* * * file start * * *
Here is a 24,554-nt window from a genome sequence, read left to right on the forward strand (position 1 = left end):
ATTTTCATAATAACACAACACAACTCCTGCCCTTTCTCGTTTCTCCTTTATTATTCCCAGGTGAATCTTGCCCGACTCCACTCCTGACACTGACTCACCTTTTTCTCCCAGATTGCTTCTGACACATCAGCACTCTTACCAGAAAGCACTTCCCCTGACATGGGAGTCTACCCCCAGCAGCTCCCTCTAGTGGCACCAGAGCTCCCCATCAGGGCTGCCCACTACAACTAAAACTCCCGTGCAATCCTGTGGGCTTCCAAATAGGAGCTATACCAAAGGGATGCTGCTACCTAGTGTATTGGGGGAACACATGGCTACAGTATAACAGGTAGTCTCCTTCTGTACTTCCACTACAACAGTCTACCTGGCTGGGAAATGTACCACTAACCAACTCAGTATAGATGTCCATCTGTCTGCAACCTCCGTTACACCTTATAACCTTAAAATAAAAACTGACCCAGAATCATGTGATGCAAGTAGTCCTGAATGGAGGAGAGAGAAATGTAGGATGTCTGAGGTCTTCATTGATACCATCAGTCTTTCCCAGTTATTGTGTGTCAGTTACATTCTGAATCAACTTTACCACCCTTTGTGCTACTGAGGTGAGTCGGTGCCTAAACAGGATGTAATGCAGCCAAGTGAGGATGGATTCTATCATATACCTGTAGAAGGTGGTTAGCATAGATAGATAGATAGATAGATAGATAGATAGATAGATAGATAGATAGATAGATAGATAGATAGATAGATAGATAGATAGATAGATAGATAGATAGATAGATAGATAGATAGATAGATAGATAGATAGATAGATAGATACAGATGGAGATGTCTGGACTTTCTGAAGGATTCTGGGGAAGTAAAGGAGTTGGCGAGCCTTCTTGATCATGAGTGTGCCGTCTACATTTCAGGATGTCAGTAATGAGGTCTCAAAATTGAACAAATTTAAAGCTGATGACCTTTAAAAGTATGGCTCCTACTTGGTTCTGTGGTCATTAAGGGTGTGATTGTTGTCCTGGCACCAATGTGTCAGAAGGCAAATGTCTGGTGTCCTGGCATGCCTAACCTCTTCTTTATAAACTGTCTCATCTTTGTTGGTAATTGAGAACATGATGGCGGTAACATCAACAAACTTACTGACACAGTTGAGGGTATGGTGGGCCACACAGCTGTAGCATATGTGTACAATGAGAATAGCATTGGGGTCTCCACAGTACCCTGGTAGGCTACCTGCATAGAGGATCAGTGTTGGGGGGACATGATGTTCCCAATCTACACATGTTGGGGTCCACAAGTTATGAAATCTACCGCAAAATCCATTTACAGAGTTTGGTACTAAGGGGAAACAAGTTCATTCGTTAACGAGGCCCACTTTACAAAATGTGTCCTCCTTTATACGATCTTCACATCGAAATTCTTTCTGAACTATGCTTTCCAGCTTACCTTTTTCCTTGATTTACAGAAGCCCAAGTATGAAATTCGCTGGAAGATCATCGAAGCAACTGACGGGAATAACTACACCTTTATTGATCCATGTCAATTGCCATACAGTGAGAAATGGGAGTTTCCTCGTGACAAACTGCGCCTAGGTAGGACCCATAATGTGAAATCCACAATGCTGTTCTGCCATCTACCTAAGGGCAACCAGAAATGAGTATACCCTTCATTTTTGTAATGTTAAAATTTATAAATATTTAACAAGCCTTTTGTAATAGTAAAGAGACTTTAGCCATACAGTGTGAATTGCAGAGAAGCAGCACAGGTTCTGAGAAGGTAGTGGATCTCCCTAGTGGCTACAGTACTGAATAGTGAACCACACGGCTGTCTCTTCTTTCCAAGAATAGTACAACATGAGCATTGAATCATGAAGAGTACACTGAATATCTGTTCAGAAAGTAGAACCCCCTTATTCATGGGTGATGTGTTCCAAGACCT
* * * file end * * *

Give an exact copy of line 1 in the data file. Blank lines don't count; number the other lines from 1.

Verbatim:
Here is a 24,554-nt window from a genome sequence, read left to right on the forward strand (position 1 = left end):